to be a lieutenant commander , in , the
German navy and believed by agents
of the department f justice to be
paymaster of German agent? in this
country, central and South America
was arrested here today and held in
$1:5,000 bail. One of his chief pur
poses is believed to have been to in
duce Irishmen to enlist in the Brit
ish navy in the hope that they would
plant bombs on war ships. Rodiger
denied that Jie was a German. His
examination was set for May 8.
Hold Woman Assistant.
The arrest of the German naval
officer, who has thus far figured in the
records of the federal authorities as
"Lieutenant Commander X," follows
on the heels of the apprehension Sat
urday of Marie D'Victorica, alleged
to have-been one of his most valuable
The woman, who is detained at
Bellevue hospital, where she was
taken after her arrest suffering from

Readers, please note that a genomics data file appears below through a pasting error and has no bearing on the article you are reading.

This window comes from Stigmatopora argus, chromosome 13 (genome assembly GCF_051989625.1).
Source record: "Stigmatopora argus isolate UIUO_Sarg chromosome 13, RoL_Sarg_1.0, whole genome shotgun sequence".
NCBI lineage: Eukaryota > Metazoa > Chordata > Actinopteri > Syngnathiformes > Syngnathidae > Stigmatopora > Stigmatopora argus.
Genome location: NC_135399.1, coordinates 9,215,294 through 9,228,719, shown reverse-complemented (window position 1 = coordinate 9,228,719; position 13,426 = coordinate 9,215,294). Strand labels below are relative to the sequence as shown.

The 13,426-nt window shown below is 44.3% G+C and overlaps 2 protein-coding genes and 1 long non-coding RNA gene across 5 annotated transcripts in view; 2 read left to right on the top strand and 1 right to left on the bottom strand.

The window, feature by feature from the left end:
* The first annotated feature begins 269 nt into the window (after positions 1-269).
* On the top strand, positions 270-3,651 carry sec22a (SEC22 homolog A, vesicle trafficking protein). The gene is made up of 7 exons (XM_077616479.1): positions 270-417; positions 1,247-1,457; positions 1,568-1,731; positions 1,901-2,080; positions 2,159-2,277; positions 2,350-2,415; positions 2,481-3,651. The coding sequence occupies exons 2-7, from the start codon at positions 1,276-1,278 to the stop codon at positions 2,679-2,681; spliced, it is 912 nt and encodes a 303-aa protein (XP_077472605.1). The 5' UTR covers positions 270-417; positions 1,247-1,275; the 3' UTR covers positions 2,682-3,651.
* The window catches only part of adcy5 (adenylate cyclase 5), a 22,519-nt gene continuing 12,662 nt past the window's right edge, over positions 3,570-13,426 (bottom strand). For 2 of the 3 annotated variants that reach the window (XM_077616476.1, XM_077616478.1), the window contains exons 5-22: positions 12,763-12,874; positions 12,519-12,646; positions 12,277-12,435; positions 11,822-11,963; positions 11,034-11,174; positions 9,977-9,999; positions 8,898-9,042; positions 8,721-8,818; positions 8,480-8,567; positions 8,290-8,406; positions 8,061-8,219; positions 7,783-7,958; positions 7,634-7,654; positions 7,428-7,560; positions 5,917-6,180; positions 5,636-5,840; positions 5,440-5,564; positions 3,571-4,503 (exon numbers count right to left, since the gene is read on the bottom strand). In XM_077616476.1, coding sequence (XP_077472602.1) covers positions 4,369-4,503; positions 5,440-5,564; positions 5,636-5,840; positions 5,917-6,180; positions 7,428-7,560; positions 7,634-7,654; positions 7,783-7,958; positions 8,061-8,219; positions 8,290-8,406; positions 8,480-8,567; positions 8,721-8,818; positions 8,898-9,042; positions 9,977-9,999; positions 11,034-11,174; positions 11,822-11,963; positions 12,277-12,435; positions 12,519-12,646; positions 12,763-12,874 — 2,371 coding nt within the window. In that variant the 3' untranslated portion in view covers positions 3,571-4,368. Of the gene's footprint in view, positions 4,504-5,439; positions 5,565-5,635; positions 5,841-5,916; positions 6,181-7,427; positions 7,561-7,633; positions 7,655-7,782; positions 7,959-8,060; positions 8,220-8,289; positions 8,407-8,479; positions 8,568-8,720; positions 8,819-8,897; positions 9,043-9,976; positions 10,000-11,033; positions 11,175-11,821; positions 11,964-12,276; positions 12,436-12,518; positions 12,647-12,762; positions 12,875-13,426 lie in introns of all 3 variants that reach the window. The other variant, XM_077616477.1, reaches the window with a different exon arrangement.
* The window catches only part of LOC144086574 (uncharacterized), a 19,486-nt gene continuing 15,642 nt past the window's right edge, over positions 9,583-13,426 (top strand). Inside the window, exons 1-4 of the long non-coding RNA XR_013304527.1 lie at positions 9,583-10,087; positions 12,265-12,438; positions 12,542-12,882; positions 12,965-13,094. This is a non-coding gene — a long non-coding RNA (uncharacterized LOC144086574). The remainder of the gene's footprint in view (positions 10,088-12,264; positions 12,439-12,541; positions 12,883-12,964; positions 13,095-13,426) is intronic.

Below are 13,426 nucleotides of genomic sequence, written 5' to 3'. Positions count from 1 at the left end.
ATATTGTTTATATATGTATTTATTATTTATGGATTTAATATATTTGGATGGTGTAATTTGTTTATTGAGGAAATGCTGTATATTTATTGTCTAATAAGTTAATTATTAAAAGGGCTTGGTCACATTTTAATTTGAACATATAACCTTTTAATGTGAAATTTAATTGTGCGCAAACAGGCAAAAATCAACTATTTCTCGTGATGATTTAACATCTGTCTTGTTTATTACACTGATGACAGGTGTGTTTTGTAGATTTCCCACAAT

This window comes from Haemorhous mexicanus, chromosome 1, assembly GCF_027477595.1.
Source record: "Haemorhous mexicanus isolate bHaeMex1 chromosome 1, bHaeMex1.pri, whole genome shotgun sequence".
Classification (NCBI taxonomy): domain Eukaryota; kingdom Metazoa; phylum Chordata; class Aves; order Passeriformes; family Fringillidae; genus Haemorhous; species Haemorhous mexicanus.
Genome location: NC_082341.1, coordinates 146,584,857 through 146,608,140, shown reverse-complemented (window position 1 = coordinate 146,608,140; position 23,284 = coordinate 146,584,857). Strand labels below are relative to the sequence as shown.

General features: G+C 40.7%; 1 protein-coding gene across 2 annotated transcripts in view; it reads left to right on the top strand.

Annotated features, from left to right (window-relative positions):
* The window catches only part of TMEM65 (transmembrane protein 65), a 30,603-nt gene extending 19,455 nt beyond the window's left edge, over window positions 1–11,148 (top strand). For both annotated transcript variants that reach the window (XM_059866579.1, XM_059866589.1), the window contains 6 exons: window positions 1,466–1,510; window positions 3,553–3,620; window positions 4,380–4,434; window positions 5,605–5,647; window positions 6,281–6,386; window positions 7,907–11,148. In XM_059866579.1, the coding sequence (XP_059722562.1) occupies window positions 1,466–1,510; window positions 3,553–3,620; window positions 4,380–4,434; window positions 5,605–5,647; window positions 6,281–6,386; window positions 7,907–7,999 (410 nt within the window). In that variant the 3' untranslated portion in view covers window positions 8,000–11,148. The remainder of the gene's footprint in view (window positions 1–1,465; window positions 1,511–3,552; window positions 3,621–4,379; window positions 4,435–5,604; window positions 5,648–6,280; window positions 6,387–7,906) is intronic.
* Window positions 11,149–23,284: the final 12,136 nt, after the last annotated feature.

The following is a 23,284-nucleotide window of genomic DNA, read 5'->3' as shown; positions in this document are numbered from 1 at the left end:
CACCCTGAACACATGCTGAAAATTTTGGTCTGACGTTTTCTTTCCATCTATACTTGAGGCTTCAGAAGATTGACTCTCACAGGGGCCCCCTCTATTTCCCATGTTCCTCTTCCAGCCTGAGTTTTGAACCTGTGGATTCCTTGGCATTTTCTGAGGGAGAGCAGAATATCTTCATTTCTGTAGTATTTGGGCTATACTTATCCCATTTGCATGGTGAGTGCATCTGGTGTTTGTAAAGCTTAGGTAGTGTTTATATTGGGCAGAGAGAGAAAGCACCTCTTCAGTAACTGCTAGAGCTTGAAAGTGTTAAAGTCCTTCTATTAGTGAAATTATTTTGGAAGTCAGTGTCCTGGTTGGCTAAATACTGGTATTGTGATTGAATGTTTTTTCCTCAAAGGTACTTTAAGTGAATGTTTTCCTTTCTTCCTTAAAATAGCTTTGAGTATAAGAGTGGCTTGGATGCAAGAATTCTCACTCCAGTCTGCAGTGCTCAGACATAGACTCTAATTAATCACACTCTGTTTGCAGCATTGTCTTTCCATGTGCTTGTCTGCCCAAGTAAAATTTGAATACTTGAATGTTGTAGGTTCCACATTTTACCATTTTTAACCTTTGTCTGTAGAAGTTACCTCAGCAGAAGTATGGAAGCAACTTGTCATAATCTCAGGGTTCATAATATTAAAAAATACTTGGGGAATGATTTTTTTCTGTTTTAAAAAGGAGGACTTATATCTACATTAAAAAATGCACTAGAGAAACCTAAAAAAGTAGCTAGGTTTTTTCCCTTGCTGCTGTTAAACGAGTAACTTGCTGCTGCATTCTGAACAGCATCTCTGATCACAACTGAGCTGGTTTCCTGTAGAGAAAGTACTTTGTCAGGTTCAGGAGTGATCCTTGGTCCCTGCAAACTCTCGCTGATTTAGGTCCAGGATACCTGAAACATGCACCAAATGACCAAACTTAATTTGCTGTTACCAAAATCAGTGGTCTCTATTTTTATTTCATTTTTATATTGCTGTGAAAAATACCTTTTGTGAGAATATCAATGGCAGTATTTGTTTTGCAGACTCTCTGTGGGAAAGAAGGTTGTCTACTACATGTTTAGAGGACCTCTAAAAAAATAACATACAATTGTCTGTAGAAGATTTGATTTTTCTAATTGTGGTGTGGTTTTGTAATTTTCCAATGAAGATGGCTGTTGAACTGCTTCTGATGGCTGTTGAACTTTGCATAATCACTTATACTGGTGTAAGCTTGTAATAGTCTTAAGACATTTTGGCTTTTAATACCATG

the effects of a narcotic, confessed
that she had received about $40,000
from the German naval officer since
her arrival here in January, 1917.
She denied the charge that she used
the money tr furthering the dissemi
nation of Sinn Fein and pro-German
propaganda here, but said she spent
the money tor living expenses at ho
tels. She claimed she owns a large:
estate in Chile, and that the money
she received represented interest on
Foreign Born Officers to
Man New Merchant Fleet
Washington, May 1. The shipping
board plans to employ foreign-born
ship officers, if necessary, to man
the new merchant fleet now building.
Henry Howard, head of the board's
recruiting service, today told a con
ference of ship owners and leaders of
seamen's unions that it might be
necessary to take foreign officers, be
cause many licensed American of
ficers have left the sea and will not
The shipping board s training
schools have enrolled 762 men study-
ing to be officers. Not less than 4,000
additional sailors will be needed each
month to operate the new merchant
Approximately 7,000 recruiting of
ficers soon will begin the enrollment
of young Americans who desire to
go to sea.
Governor Catts Ifalts
Federal Labor Agents
Recruiting in Florida
Tallahasse, Fla., May 1. Gov
ernor Catts has called a halt on